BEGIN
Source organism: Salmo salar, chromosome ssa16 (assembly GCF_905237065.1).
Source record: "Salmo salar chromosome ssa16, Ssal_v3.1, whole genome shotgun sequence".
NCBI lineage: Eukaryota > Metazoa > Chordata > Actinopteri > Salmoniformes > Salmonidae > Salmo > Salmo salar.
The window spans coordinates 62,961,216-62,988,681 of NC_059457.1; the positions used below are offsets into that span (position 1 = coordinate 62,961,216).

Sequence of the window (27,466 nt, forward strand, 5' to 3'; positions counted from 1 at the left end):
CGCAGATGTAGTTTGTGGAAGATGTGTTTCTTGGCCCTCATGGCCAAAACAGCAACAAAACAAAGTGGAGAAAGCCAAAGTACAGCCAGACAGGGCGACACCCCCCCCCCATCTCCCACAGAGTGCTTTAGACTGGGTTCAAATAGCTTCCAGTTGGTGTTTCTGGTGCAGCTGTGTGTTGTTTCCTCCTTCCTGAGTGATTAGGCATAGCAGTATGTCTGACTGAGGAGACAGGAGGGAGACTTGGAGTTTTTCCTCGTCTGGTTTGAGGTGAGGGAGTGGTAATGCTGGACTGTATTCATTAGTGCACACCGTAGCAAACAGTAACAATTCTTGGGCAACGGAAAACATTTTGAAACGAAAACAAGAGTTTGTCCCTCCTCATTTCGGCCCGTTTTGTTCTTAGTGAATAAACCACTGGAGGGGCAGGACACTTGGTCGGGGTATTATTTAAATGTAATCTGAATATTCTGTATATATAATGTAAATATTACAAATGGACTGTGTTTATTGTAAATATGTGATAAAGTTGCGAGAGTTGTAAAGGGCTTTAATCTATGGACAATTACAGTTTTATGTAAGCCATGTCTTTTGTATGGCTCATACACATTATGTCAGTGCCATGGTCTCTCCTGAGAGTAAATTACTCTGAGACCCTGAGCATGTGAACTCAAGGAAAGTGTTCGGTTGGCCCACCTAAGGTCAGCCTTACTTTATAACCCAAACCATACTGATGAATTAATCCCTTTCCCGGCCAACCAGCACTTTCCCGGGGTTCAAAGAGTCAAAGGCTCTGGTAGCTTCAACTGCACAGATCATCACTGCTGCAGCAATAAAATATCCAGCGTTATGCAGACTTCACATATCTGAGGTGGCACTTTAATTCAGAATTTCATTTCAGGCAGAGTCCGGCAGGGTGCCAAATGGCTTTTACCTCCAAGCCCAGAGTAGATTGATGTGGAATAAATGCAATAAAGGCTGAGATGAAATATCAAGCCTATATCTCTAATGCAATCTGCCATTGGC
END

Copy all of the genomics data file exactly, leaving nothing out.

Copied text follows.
Source organism: Salmo salar, chromosome ssa16 (assembly GCF_905237065.1).
Source record: "Salmo salar chromosome ssa16, Ssal_v3.1, whole genome shotgun sequence".
NCBI lineage: Eukaryota > Metazoa > Chordata > Actinopteri > Salmoniformes > Salmonidae > Salmo > Salmo salar.
The window spans coordinates 62,961,216-62,988,681 of NC_059457.1; the positions used below are offsets into that span (position 1 = coordinate 62,961,216).

Sequence of the window (27,466 nt, forward strand, 5' to 3'; positions counted from 1 at the left end):
CGCAGATGTAGTTTGTGGAAGATGTGTTTCTTGGCCCTCATGGCCAAAACAGCAACAAAACAAAGTGGAGAAAGCCAAAGTACAGCCAGACAGGGCGACACCCCCCCCCCATCTCCCACAGAGTGCTTTAGACTGGGTTCAAATAGCTTCCAGTTGGTGTTTCTGGTGCAGCTGTGTGTTGTTTCCTCCTTCCTGAGTGATTAGGCATAGCAGTATGTCTGACTGAGGAGACAGGAGGGAGACTTGGAGTTTTTCCTCGTCTGGTTTGAGGTGAGGGAGTGGTAATGCTGGACTGTATTCATTAGTGCACACCGTAGCAAACAGTAACAATTCTTGGGCAACGGAAAACATTTTGAAACGAAAACAAGAGTTTGTCCCTCCTCATTTCGGCCCGTTTTGTTCTTAGTGAATAAACCACTGGAGGGGCAGGACACTTGGTCGGGGTATTATTTAAATGTAATCTGAATATTCTGTATATATAATGTAAATATTACAAATGGACTGTGTTTATTGTAAATATGTGATAAAGTTGCGAGAGTTGTAAAGGGCTTTAATCTATGGACAATTACAGTTTTATGTAAGCCATGTCTTTTGTATGGCTCATACACATTATGTCAGTGCCATGGTCTCTCCTGAGAGTAAATTACTCTGAGACCCTGAGCATGTGAACTCAAGGAAAGTGTTCGGTTGGCCCACCTAAGGTCAGCCTTACTTTATAACCCAAACCATACTGATGAATTAATCCCTTTCCCGGCCAACCAGCACTTTCCCGGGGTTCAAAGAGTCAAAGGCTCTGGTAGCTTCAACTGCACAGATCATCACTGCTGCAGCAATAAAATATCCAGCGTTATGCAGACTTCACATATCTGAGGTGGCACTTTAATTCAGAATTTCATTTCAGGCAGAGTCCGGCAGGGTGCCAAATGGCTTTTACCTCCAAGCCCAGAGTAGATTGATGTGGAATAAATGCAATAAAGGCTGAGATGAAATATCAAGCCTATATCTCTAATGCAATCTGCCATTGGC